Knight Center Research Group

The Knight Center Research Group is focused on issues related to journalism and press freedom in Latin America and the Caribbean. Professor Rosental Alves and research fellows from the Moody College of Communication and its School of Journalism and Media have been conducting research on Latin American media issues for several years, resulting in the publication of peer-reviewed journal articles and conference papers.

Rosental Alves

Rosental Calmon AlvesRosental Alves is the first holder of the Knight Chair in Journalism title. A pioneer of online journalism in his native Brazil, Alves had a 27-year career as a journalist and educator before moving to the United States in 1996, where he began his role as Knight Chair at the University of Texas at Austin. Since 1997, he has taught classes in online journalism, international reporting, press freedom in Latin America and entrepreneurial journalism at UT Austin.

He is also founding director of the Knight Center for Journalism in the Americas, an outreach program that helps thousands of journalists around the world with online training. The Knight Center’s innovative massive open online courses have reached more than 275,000 students from 200 countries and territories.

In Rio de Janeiro, Alves became a journalist at 16 and a journalism professor at 21. After more than a decade as a foreign correspondent in Europe, North America and South America, Alves returned to Rio to become an editor, then executive editor and director of Jornal do Brasil, then a leading national newspaper. Alves launched the first Brazilian online news service specializing in financial news, and Jornal do Brasil Online, the first Brazilian newspaper on the web and a pioneer in Latin America.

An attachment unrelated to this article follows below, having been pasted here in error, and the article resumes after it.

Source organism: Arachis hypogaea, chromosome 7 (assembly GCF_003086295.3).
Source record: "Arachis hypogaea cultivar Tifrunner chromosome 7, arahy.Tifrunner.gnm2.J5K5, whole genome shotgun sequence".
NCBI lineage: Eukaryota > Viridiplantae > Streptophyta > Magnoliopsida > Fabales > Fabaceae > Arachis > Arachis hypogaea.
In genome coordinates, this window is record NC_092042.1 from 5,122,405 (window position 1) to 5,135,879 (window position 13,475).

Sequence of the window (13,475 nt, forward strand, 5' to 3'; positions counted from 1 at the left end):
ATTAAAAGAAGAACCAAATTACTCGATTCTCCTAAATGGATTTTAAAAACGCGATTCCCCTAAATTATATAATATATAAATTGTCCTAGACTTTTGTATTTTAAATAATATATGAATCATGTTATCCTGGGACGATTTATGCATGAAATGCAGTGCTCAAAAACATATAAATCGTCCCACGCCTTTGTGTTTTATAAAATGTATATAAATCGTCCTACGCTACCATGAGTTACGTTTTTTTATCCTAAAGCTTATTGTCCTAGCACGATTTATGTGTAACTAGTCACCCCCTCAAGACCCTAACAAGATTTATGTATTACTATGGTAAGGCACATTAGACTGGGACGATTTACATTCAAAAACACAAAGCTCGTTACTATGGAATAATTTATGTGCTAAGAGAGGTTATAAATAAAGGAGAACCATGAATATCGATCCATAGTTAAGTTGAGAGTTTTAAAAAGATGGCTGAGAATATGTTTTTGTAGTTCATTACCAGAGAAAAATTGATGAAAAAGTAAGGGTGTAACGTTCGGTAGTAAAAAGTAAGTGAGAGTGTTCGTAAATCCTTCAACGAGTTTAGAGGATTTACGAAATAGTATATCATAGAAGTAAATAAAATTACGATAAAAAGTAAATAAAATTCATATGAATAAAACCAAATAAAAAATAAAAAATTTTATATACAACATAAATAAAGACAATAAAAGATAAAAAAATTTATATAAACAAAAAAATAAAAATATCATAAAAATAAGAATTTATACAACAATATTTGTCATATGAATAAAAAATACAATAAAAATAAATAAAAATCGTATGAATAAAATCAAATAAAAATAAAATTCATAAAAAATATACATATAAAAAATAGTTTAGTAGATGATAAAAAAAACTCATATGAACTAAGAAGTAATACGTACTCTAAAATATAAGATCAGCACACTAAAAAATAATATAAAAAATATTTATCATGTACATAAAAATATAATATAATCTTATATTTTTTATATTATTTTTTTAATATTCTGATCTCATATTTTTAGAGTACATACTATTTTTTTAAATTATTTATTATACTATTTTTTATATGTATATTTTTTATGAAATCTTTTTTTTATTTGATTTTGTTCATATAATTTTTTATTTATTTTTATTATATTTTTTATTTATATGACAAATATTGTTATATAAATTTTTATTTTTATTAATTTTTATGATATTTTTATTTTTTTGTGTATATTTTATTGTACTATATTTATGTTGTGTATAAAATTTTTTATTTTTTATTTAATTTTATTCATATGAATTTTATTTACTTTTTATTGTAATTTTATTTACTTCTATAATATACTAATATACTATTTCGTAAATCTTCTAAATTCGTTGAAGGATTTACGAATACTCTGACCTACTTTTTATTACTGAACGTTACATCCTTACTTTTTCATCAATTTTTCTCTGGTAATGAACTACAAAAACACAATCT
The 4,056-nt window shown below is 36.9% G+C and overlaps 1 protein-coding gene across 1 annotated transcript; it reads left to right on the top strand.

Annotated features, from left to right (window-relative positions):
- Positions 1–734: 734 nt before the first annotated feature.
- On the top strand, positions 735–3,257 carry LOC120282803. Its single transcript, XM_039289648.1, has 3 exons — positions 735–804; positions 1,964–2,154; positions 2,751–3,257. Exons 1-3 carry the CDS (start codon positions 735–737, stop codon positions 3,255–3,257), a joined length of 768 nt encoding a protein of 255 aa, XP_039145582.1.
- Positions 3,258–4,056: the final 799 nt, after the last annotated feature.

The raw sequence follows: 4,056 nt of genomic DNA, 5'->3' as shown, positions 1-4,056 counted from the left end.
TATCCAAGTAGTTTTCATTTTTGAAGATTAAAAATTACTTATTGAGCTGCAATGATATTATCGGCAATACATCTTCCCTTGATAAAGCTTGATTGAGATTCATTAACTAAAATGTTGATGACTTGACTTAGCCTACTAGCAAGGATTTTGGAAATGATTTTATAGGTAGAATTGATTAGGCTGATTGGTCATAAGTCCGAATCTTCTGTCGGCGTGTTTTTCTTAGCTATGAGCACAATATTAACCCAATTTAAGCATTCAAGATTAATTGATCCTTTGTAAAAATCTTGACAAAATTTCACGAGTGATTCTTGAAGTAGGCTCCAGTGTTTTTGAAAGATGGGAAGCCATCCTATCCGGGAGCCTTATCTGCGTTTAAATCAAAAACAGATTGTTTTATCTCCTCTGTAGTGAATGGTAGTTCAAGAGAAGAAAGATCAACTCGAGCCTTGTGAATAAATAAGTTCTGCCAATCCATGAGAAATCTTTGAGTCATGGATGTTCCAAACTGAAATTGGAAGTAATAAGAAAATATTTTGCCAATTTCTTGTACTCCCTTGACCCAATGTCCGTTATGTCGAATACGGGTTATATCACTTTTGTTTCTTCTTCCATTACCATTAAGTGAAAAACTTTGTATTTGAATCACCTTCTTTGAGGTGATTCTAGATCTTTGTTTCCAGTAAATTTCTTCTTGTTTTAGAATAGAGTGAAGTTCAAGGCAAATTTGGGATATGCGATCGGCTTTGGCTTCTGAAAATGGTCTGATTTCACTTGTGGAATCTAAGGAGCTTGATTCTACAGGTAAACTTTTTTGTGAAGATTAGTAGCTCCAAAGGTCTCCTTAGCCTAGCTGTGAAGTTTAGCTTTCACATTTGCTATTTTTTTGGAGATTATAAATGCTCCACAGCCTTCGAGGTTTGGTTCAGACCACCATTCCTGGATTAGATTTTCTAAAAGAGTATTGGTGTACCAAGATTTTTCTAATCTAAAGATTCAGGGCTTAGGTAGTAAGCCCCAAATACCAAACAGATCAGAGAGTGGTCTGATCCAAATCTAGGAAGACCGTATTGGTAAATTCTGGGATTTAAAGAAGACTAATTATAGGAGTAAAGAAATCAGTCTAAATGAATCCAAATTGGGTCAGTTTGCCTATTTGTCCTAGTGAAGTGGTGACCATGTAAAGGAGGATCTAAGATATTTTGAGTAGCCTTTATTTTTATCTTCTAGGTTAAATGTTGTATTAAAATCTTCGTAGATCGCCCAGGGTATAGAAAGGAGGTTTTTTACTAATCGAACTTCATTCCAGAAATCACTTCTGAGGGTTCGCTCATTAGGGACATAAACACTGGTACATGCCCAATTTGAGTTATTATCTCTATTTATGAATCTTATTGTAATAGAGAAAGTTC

Amy Schmitz Weiss

Amy Schmitz WeissAmy Schmitz Weiss is a professor in the School of Journalism & Media Studies at San Diego State University. She received her Ph.D. from the University of Texas at Austin in 2008.

She has received multiple internal and external grants for her research in digital journalism innovation from AEJMC, John S. and James L. Knight Foundation, Online News Association, SDSU University Grants Program and the SDSU's Projects for the Public Good.

She also is a former journalist who has been involved in new media for more than a decade. She has worked in business development, marketing analysis and account management for several Chicago Internet media firms.

Her research interests include spatial journalism, online journalism, media sociology, news production, multimedia journalism and international communication. Her research has been published in several peer-reviewed journals, as book chapters and in a book she co-edited.

She teaches journalism courses in basic writing and editing, multimedia, web design, data journalism, mobile journalism, sensor journalism, media entrepreneurship and spatial journalism.


Lourdes Cueva Chacón

Lourdes Cueva ChacónLourdes M. Cueva Chacón is an assistant professor for the School of Journalism and Media Studies at San Diego State University. She received her Ph.D. from the University of Texas at Austin in 2020 and also holds a M.A. in Communication (UTEP, 2010) and a M.S. in Information Science (UNC Chapel Hill, 2005).

Her research addresses questions about social, historical, and systemic forces, as well as individual traits that influence journalistic practices and routines and their effects on the coverage of minority and marginalized communities in the U.S. Her research is informed by her professional experience covering the U.S.-Mexico border and teaching at Hispanic-Serving Institutions.